Rob Artigo: And a good metaphor for FTX is it was a fancy box with nothing in it. And when we were talking about doing this video podcast here on Tough Things First, we talked about the fact that it operated like a pyramid scheme. It operated where is if you got in at the beginning, you made money. If you got in at the end, you didn’t do so well. And as time goes by, I would imagine these gamblers who don’t really know how to check the fundamentals of a company start coming in with smaller amounts of money. This is where we end up having those tragic stories about the person who lost their life savings. They end up losing their life savings as a result. And so if you’re going to put your life savings… I wouldn’t put my life savings on anything, any kind of investment like that. But if you want something to go off the cliff really fast, make sure that all your eggs are in that one basket because it’ll come back to bite you. And like I said, FTX operates like a multilevel marketing scheme and it ends up being one, right?
Ray Zinn: Yeah. Well, they outlawed those pyramid schemes for a reason because people take advantage of people. It’s like a chain letter. If you can be dishonest, if there’s a chance to be dishonest, there will be somebody who will be dishonest. And that was the problem with FTX. They got a whole bunch of movie stars and sports people to come in and invest, and they make it sound legitimate. Investing in these political situations and these well-known political guys. What they try to do is make it sound legitimate. Just like in Theranos, they try to make it sound legitimate even though it isn’t, okay? If something, again, is too good to be true, it probably is.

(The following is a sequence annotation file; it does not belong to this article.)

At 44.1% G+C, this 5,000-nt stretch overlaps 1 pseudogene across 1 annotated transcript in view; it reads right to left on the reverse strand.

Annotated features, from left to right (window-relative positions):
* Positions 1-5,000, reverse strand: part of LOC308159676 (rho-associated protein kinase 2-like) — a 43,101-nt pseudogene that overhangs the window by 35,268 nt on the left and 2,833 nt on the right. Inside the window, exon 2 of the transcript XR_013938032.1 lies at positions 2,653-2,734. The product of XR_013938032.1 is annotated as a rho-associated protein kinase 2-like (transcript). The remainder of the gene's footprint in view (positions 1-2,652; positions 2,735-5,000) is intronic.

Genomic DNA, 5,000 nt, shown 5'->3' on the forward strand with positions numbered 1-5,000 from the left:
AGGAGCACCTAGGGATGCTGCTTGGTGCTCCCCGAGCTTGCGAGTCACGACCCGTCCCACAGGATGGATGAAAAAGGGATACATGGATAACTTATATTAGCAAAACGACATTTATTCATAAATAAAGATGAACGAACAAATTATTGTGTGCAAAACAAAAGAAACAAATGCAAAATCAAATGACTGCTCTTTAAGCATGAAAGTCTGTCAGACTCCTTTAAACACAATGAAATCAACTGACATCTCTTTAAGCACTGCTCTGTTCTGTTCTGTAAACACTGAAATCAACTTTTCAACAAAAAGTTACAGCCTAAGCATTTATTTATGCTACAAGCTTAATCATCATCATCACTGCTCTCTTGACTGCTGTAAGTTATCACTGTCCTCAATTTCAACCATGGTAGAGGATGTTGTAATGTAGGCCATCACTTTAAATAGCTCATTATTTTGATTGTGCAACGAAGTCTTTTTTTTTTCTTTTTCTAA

Rob Artigo: Really, another cautionary tale and we’ll see how this plays out and how it ends up impacting cryptocurrency in general because it is still an unregulated market, where it’s a complete guess where you’re at before the thing collapses. That’s not to say that all these other guys are in the same boat as this character who ran FTX into the ground, and that they’re out to get people, but I’m just not putting everything I have in it. I mean, if I have 10 bucks… It’s like a long shot. You got the Kentucky Derby and you decide to make a bet on the 25 to one odd horse because all the faster horses are one-to-one odds or something like that. Then you’re like, “Hey look, I’m going to bet $10 on this one horse and I might make some money if for some surprising result they end up winning. But I could lose that $10 and I’m not going to go hungry for the day or the lights are not going to go off in my house, which are really important.”